Matthew
 

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Open is the most racing feel, but touching wheel to wheel is not a good idea. I just got into this after getting bored with basic HPDE stuff. I purchased the car I felt was saftest and cost effective. Miata was one of my choices, but I wanted something a little bigger and able to work on myself , parts cost ,etc. I purchased a Panoz GTRA. from a lotus race car shop friend. wirewheel.com. The cars were recently release and following is starting. the car runs in Nasa PTB, Nasa TTB, SCCA GT2( with bigger engine), PBOC is classing. I know scca GT2 is serious speed and power, but that might be the end goal.

I agree a prupose built car is the way to go, a home make or modified car will never be the same a purpose built car. THe panoz is 20-25k and the engine and tranny are basic ford mustang gt 5.0. The car can be a plaything or a serious race car. Good luck and you will see most people are biased to what they currently drive.
 

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Just about any class can be done "arrive and drive". Some of it may be through a company, some of it may be through a private individual. I just got into racing (first race was last weekend). I briefly considered SM and SRF, but after hearing all the stories about "rubbing is racing" turned me away from those groups. I just didn't feel like fixing my fenders after every race. Open wheel seemed to be the way to go as those drivers have a real aversion to touching wheels. Many people cautioned me away from getting a car with wings as a first car. A good source for info on many formula cars is www.apexspeed.com. F500 guys hang out at http://www.eformulacarnews.com/forum.php and the FV crowd hangs out at http://www.formulavee.org/. A good way to check on field sizes is to look up the regional race results from the past view races for your SCCA division. This will give you an idea of field sizes and help you to narrow down your class selection. If you have any questions about F500, send me a PM.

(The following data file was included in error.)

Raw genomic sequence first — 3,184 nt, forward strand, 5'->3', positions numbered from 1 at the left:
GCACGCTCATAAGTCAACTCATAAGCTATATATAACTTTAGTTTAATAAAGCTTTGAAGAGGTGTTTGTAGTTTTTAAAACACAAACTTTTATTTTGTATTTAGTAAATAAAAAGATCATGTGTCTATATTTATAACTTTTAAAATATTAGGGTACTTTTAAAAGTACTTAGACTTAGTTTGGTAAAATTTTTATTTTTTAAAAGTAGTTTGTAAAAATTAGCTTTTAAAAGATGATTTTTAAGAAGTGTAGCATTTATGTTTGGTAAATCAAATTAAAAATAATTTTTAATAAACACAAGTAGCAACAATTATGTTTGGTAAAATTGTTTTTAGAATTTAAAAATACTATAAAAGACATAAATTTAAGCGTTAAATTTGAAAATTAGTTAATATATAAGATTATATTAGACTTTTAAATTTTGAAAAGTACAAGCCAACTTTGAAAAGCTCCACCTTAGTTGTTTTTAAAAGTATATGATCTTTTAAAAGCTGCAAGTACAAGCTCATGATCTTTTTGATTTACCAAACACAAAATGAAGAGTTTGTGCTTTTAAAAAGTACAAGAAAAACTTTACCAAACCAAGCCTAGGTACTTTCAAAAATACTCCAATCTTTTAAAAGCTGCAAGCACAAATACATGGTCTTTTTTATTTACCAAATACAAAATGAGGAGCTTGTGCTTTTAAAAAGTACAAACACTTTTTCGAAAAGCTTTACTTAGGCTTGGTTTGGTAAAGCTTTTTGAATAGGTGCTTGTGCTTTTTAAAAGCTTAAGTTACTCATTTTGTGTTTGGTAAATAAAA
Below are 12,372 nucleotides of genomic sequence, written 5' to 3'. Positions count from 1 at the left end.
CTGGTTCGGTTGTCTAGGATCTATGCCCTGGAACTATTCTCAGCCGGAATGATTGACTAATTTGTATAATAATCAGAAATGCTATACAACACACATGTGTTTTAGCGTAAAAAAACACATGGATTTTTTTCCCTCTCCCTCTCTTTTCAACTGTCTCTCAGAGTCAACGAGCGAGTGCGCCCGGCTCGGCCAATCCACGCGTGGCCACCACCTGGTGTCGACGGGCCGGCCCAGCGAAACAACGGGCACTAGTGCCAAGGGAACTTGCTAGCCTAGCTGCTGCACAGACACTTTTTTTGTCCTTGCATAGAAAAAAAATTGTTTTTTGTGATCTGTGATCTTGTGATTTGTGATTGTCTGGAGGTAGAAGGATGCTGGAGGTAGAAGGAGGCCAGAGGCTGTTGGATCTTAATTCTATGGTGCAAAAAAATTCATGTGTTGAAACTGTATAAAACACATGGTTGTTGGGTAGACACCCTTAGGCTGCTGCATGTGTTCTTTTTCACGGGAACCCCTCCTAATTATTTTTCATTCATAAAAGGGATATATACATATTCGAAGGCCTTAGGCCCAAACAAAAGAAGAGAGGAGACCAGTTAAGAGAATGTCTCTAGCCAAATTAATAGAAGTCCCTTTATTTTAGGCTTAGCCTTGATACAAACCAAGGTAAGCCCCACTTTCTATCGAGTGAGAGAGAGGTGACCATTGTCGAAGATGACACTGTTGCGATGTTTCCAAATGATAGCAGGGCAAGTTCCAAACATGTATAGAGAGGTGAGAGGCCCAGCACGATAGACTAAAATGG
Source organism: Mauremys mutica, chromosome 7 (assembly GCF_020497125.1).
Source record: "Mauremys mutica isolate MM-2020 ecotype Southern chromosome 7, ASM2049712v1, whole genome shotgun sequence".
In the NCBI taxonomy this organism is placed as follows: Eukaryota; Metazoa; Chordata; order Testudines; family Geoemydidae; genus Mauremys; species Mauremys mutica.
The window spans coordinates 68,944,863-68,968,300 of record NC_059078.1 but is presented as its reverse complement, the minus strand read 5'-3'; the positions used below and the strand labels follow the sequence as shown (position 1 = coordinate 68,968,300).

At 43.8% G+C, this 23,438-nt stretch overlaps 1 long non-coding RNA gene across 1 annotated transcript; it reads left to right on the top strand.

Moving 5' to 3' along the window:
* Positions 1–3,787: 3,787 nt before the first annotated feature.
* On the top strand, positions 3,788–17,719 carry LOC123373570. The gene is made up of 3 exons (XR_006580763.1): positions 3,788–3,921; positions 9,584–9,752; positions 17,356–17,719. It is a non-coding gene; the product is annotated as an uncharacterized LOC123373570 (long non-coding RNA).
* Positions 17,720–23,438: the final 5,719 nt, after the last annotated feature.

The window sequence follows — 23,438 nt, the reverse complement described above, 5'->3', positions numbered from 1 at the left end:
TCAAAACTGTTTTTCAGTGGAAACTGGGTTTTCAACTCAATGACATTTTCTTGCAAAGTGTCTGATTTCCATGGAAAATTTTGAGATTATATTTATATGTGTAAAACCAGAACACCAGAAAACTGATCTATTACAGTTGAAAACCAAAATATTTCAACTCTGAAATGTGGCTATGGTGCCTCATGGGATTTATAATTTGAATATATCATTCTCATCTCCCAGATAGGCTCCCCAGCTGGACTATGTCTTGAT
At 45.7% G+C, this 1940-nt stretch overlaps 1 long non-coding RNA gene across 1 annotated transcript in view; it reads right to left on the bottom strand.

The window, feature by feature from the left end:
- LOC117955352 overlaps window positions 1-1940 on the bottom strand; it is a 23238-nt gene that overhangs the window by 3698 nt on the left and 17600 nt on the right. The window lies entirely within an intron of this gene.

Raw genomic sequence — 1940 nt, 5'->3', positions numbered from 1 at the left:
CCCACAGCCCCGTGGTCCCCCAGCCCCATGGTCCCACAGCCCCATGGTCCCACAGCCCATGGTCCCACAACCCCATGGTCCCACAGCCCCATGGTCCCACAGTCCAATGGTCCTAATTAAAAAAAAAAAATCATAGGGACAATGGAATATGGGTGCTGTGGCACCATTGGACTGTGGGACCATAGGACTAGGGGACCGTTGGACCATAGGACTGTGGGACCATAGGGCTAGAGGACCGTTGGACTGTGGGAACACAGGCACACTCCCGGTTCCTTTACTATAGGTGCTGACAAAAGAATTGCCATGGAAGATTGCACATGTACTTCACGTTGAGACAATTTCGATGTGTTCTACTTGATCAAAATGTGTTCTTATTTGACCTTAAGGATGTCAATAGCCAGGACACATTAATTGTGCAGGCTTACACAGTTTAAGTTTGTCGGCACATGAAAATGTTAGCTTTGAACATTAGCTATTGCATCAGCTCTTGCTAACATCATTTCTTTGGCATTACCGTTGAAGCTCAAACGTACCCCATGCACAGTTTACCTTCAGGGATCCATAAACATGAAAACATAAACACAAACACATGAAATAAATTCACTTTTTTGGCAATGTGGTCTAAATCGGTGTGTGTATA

WARNING, cocaine is less addicting than racing and probably cheaper too!:D:D:D
 

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I've chosen arrive-and-drive for the following reasons:
1) don't have space for a race car and tow vehicle
2) I'm not a mechanic
3) my liabilty for damages is limited (on a sliding scale depending on your crash history)
4) if I do crash out, I can hop in another car and still salvage the weekend
5) I can race against kids that will be big-name drivers in the future (Skip Barber is the main feeder into Star Mazda and subsequent series)
6) cars are all of equal capabilities (theoretically)
7) instant expert feedback after every practice session and race
Disadvatages:
1) more expensive in the long term
2) no pride in ownership/ joy in tinkering factor
Also, if you try a race weekend and decide that w2w racing isn't for you you can just walk away.